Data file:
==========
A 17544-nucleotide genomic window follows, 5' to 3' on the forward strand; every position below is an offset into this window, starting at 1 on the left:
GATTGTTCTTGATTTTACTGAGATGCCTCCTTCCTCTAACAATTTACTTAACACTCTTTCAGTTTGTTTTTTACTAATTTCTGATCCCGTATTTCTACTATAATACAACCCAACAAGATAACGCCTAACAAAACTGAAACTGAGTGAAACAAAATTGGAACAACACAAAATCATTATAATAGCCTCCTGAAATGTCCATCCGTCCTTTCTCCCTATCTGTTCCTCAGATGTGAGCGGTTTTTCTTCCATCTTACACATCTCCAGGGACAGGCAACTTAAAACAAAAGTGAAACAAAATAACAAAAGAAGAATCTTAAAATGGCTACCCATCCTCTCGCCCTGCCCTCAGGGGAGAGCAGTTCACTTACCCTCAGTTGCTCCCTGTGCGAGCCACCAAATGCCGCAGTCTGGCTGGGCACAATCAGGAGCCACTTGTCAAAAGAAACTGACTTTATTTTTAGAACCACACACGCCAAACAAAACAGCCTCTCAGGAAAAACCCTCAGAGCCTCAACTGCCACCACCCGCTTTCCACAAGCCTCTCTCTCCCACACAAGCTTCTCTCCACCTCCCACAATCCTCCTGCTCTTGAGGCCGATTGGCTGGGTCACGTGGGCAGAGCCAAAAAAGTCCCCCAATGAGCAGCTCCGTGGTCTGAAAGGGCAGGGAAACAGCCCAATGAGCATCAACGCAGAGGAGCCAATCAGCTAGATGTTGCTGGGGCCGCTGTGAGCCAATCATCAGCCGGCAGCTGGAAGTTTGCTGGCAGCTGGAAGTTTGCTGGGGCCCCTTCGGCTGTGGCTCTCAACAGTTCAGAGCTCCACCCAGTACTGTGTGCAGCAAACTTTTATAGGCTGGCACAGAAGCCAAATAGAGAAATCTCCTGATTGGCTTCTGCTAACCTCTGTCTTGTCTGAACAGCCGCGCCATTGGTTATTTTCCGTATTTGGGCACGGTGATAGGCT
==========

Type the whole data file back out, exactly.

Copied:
A 17544-nucleotide genomic window follows, 5' to 3' on the forward strand; every position below is an offset into this window, starting at 1 on the left:
GATTGTTCTTGATTTTACTGAGATGCCTCCTTCCTCTAACAATTTACTTAACACTCTTTCAGTTTGTTTTTTACTAATTTCTGATCCCGTATTTCTACTATAATACAACCCAACAAGATAACGCCTAACAAAACTGAAACTGAGTGAAACAAAATTGGAACAACACAAAATCATTATAATAGCCTCCTGAAATGTCCATCCGTCCTTTCTCCCTATCTGTTCCTCAGATGTGAGCGGTTTTTCTTCCATCTTACACATCTCCAGGGACAGGCAACTTAAAACAAAAGTGAAACAAAATAACAAAAGAAGAATCTTAAAATGGCTACCCATCCTCTCGCCCTGCCCTCAGGGGAGAGCAGTTCACTTACCCTCAGTTGCTCCCTGTGCGAGCCACCAAATGCCGCAGTCTGGCTGGGCACAATCAGGAGCCACTTGTCAAAAGAAACTGACTTTATTTTTAGAACCACACACGCCAAACAAAACAGCCTCTCAGGAAAAACCCTCAGAGCCTCAACTGCCACCACCCGCTTTCCACAAGCCTCTCTCTCCCACACAAGCTTCTCTCCACCTCCCACAATCCTCCTGCTCTTGAGGCCGATTGGCTGGGTCACGTGGGCAGAGCCAAAAAAGTCCCCCAATGAGCAGCTCCGTGGTCTGAAAGGGCAGGGAAACAGCCCAATGAGCATCAACGCAGAGGAGCCAATCAGCTAGATGTTGCTGGGGCCGCTGTGAGCCAATCATCAGCCGGCAGCTGGAAGTTTGCTGGCAGCTGGAAGTTTGCTGGGGCCCCTTCGGCTGTGGCTCTCAACAGTTCAGAGCTCCACCCAGTACTGTGTGCAGCAAACTTTTATAGGCTGGCACAGAAGCCAAATAGAGAAATCTCCTGATTGGCTTCTGCTAACCTCTGTCTTGTCTGAACAGCCGCGCCATTGGTTATTTTCCGTATTTGGGCACGGTGATAGGCT